Last year, the world said goodbye to a long list of entertainment icons, Britons opted to leave the European Union and an alarmingly caustic tone crept into our own national politics.
Closer to home, a deadly hurricane and massive forest fire punished North Carolina’s landscape. HB2 made the state’s economy ground zero in the latest culture wars. The social legislation complicated the richly competitive process by which urban destinations like Durham and Raleigh vie for Knowledge Age companies and workers.
Still, there is much to be optimistic about regarding the long-term direction of the Research Triangle region in 2017 and beyond. Here are five reasons I am hopeful about our future:
Connect NC – Last March, North Carolina voters overwhelmingly approved a $2 billion package of bonds that invest smartly in the future. The package provides for a new engineering building at N.C. State, a new home for the N.C. Central’s School of Business and medical education facilities at UNC-Chapel Hill. Along with repairs and renovations to our community college campuses, these classrooms and labs will produce the talent to animate the region’s most lucrative industries. Connect NC also improves state parks. Kerr Lake State Park, for example, will undergo nearly $3.8 million in upgrades, enhancing the potential of the tourism economy in Vance and Warren counties.
Pathways and passages – The region’s economy is set to grow new connections to the global marketplace through transportation infrastructure upgrades now underway. Plans by CSX Corporation to create a $160 million multi-modal rail hub in Rocky Mount have important economic potential for our region, facilitating the recruitment of high-end manufacturing and distribution operations to Johnston, Wilson and other counties. Investments at the state ports in Wilmington and Morehead City will ease the movement of raw materials and finished products, a boon to global businesses here. Interstate status for key highway arteries will boost connectivity for our economy. New facilities and passenger service at RDU Airport will link the region’s business community to top commercial hubs around the world.
Foreign affairs – Among the most bullish indicators for our region is the crush of foreign businesses investing here. Johnston County is the destination for record capital investment by bio-manufacturers Novo Nordisk (Denmark) and Grifols (Spain). British auto-components maker GKN Driveline announced major expansions to its plants in Lee and Person counties. Franklin County is welcoming additional investments by Novozymes (Denmark) and K-FLEX (Italy). In Wilson County, Peak Demand Inc., part of a China’s Nanjing Zhida Electric Co., is building power systems for utilities across the Americas. Foreign firms have discovered the Triangle’s clinical services industry in a big way, with multi-million dollar investments by the U.K.’s Almac and India’s Aurobindo in Durham. These investments come with a wide range of jobs paying handsome wages.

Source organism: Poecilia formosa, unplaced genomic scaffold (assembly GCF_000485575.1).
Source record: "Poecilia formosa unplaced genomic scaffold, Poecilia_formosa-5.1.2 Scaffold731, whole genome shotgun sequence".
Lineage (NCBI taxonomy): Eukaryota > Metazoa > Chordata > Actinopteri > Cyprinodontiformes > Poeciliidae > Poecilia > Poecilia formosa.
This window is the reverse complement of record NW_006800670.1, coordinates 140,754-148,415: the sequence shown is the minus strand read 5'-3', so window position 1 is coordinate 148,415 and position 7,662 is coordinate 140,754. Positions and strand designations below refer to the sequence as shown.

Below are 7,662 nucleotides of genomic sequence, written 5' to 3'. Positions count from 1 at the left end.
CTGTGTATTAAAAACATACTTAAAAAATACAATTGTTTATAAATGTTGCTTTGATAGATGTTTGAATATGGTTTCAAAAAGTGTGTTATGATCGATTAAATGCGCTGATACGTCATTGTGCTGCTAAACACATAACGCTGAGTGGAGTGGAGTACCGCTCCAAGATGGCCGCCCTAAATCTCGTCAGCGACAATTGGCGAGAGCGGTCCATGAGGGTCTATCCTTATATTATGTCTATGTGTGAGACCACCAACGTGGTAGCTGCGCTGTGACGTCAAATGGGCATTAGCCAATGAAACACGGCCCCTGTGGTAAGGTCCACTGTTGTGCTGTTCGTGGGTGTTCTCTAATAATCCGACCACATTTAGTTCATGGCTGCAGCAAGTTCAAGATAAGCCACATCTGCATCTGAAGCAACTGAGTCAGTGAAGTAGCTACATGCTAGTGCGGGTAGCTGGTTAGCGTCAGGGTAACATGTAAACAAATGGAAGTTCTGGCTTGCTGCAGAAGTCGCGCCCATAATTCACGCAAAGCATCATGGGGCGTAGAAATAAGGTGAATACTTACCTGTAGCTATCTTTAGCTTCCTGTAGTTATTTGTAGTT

Start-up renaissance – Marquee corporate names may draw the headlines, but small businesses account for the majority of job growth. Crowdfunding legislation passed last year could drive a new wave of technology-oriented start-up activity in our region. The law enables new firms to harness small amounts of capital from community-oriented investors putting up as little as $5,000 each. This can speed the movement of ideas and innovation into the realm of commerce. I suspect some of these firms will take advantage of the lower costs and offbeat charms of our small towns, many of which have acted boldly to create Main Street commercial spaces conducive to creative enterprises.
Mega-sites moving closer – In April, the N.C. Rural Infrastructure Authority joined with the Golden LEAF and Duke Energy to invest money and technical support in large industrial properties that could potentially move the job-creation needle in a big way. Funds are building roads and water and sewer systems at Siler City Advanced Manufacturing (“CAM”) and the Moncure Mega-Site. Those hard assets will make the properties “ready-to-go,” reducing the risk and ramp-up time large manufacturers face when constructing a billion-dollar production facility. A related bonus: Chatham Park, the 7,000-acre mixed-use development in Pittsboro that could alter the Research Triangle Region’s center of economic gravity over the next generation.
Economically, there is much to be encouraged about as 2017 ramps up. Expect other positive developments as Research Triangle Regional Partnership unveils new leadership in the weeks ahead and looks toward its 2017 State of the Region Breakfast in May. The excitement may be just beginning.
Chris Johnson, economic development director for Johnston County, chairs the Economic Development Advisory Committee at Research Triangle Regional Partnership.